SARS-CoV-2 (severe acute respiratory syndrome coronavirus type 2) is a new beta coronavirus identified in early 2020 as the causative agent of COVID-19. Beta coronaviruses also include SARS-CoV, MERS-CoV (Middle East respiratory syndrome coronavirus), and HKU1 and OC43 human coronaviruses (HCoV) circulating as "cold viruses."
Coronaviruses are widely distributed among mammals and birds. They cause primarily mild colds in humans, but can sometimes cause severe pneumonia. SARS-CoV-2 uses the enzyme ACE-2 as a receptor to enter host cells. A high density of ACE-2 exists in the respiratory tract, as well as in the intestine, vascular cells, kidney, heart muscle, and other organs.
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SARS CoV-2 virus variants of concern (VOC)
The SARS-CoV-2 coronavirus is changing and variants are emerging - as is the case with some other viruses.
When viruses enter body cells, they multiply there. In the process, the original virus is copied many times. When the numerous duplicates are created, small copying errors repeatedly occur in the genetic information of the virus (genome), so-called mutations. The virus accidentally created by such an "error" is called a virus variant - it is a similar, but just not identical variant of the original virus. Most of these variants have little or no impact on the pandemic, but some have important new properties. For example, they may be more contagious. In this case, virus variants can then spread more easily and quickly - and even displace the original variant in the long term.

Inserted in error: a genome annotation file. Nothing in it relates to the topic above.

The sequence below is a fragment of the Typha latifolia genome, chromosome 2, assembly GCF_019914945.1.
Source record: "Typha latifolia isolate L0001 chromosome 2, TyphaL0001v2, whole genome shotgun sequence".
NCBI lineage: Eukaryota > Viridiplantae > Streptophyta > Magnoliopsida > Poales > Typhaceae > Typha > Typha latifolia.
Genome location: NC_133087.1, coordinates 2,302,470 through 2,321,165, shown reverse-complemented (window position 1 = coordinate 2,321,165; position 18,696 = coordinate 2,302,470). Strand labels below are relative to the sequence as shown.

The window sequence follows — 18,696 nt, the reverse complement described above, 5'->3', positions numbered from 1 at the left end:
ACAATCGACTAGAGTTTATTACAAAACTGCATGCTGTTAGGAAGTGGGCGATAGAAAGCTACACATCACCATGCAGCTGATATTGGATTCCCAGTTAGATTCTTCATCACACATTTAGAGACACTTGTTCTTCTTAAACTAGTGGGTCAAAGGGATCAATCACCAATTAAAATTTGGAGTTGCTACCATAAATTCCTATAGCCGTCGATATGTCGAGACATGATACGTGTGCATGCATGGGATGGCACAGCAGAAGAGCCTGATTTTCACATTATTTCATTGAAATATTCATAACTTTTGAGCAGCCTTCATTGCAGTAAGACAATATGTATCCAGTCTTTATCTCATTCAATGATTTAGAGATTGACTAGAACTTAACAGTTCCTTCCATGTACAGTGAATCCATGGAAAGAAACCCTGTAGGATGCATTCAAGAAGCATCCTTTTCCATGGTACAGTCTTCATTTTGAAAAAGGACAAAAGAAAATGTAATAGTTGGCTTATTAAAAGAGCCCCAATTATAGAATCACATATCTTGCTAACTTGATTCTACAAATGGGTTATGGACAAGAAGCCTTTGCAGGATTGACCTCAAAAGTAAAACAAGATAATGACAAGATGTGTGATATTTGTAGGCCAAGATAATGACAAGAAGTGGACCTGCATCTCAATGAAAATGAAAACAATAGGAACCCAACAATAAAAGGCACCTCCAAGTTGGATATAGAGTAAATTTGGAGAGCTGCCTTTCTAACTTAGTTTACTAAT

The novel coronavirus (SARS-CoV-2), which causes the infectious disease Covid-19, changes continuously by mutations in its genome (alteration of the genetic material). These mutations can be used to determine and classify virus variants. Most mutations have little or no effect on the characteristics of the virus. However, some SARS-CoV-2 variants are characterized by altered pathogen properties that may affect the epidemiological situation, for example, by being more contagious, causing a more severe course of disease, or evading the immune response despite having undergone infection or vaccination (immune evasion).
Since the onset of the pandemic, several SARS-CoV-2 variants have been observed both globally and in the United States, including variants of concern (VOCs) alpha (B.1.1.7), beta (B.1.351), gamma (P.1), delta (B.1.617.2), and, since late November 2021, omicron (B.1.1.529 and sublines). VOCs differ relevantly from the original SARS CoV-2 virus from Wuhan (index virus) in their pathogen characteristics, such as transmissibility, virulence, or susceptibility to the immune response of recovered or vaccinated individuals.
In addition, other virus lines are under special scrutiny due to various mutations of concern associated, for example, with increased transmissibility, virulence and/or altered immune response, so-called VOI - variants of interest. WHO provides an overview of currently and previously circulating SARS-CoV-2 variants. Molecular biology details of the variants are available at SARS-CoV-2: Basic Virological Data and Viral Variants. Information on international distribution is provided at cov-lineages.org.